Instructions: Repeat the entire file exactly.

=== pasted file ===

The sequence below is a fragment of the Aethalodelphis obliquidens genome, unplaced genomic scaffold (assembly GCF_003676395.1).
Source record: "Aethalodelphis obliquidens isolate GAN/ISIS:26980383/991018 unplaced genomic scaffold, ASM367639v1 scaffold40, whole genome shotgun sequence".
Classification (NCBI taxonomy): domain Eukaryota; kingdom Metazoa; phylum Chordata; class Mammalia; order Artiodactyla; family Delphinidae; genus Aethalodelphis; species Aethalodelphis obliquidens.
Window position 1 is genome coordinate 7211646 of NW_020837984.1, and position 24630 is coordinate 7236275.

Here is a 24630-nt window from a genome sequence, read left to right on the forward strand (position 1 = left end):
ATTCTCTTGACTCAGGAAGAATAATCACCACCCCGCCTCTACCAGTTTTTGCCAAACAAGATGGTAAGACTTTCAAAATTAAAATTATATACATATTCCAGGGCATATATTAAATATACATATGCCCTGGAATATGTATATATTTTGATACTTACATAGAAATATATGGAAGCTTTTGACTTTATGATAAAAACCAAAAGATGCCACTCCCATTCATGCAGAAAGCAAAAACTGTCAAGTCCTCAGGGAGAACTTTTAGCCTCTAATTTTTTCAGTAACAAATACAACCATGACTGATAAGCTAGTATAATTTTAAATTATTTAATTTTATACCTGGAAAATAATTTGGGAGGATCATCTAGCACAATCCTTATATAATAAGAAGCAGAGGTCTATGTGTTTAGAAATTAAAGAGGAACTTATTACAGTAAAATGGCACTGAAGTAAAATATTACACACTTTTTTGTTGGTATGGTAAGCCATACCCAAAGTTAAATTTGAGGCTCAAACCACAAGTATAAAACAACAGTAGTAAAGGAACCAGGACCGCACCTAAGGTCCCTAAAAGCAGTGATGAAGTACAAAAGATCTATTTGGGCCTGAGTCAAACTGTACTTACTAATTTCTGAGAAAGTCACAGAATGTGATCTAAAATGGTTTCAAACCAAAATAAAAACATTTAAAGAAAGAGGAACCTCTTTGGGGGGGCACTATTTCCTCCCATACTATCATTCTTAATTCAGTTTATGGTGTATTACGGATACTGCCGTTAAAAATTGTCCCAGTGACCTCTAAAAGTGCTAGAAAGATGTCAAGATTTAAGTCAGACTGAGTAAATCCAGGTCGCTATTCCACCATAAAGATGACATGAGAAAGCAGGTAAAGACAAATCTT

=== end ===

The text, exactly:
The sequence below is a fragment of the Aethalodelphis obliquidens genome, unplaced genomic scaffold (assembly GCF_003676395.1).
Source record: "Aethalodelphis obliquidens isolate GAN/ISIS:26980383/991018 unplaced genomic scaffold, ASM367639v1 scaffold40, whole genome shotgun sequence".
Classification (NCBI taxonomy): domain Eukaryota; kingdom Metazoa; phylum Chordata; class Mammalia; order Artiodactyla; family Delphinidae; genus Aethalodelphis; species Aethalodelphis obliquidens.
Window position 1 is genome coordinate 7211646 of NW_020837984.1, and position 24630 is coordinate 7236275.

Here is a 24630-nt window from a genome sequence, read left to right on the forward strand (position 1 = left end):
ATTCTCTTGACTCAGGAAGAATAATCACCACCCCGCCTCTACCAGTTTTTGCCAAACAAGATGGTAAGACTTTCAAAATTAAAATTATATACATATTCCAGGGCATATATTAAATATACATATGCCCTGGAATATGTATATATTTTGATACTTACATAGAAATATATGGAAGCTTTTGACTTTATGATAAAAACCAAAAGATGCCACTCCCATTCATGCAGAAAGCAAAAACTGTCAAGTCCTCAGGGAGAACTTTTAGCCTCTAATTTTTTCAGTAACAAATACAACCATGACTGATAAGCTAGTATAATTTTAAATTATTTAATTTTATACCTGGAAAATAATTTGGGAGGATCATCTAGCACAATCCTTATATAATAAGAAGCAGAGGTCTATGTGTTTAGAAATTAAAGAGGAACTTATTACAGTAAAATGGCACTGAAGTAAAATATTACACACTTTTTTGTTGGTATGGTAAGCCATACCCAAAGTTAAATTTGAGGCTCAAACCACAAGTATAAAACAACAGTAGTAAAGGAACCAGGACCGCACCTAAGGTCCCTAAAAGCAGTGATGAAGTACAAAAGATCTATTTGGGCCTGAGTCAAACTGTACTTACTAATTTCTGAGAAAGTCACAGAATGTGATCTAAAATGGTTTCAAACCAAAATAAAAACATTTAAAGAAAGAGGAACCTCTTTGGGGGGGCACTATTTCCTCCCATACTATCATTCTTAATTCAGTTTATGGTGTATTACGGATACTGCCGTTAAAAATTGTCCCAGTGACCTCTAAAAGTGCTAGAAAGATGTCAAGATTTAAGTCAGACTGAGTAAATCCAGGTCGCTATTCCACCATAAAGATGACATGAGAAAGCAGGTAAAGACAAATCTT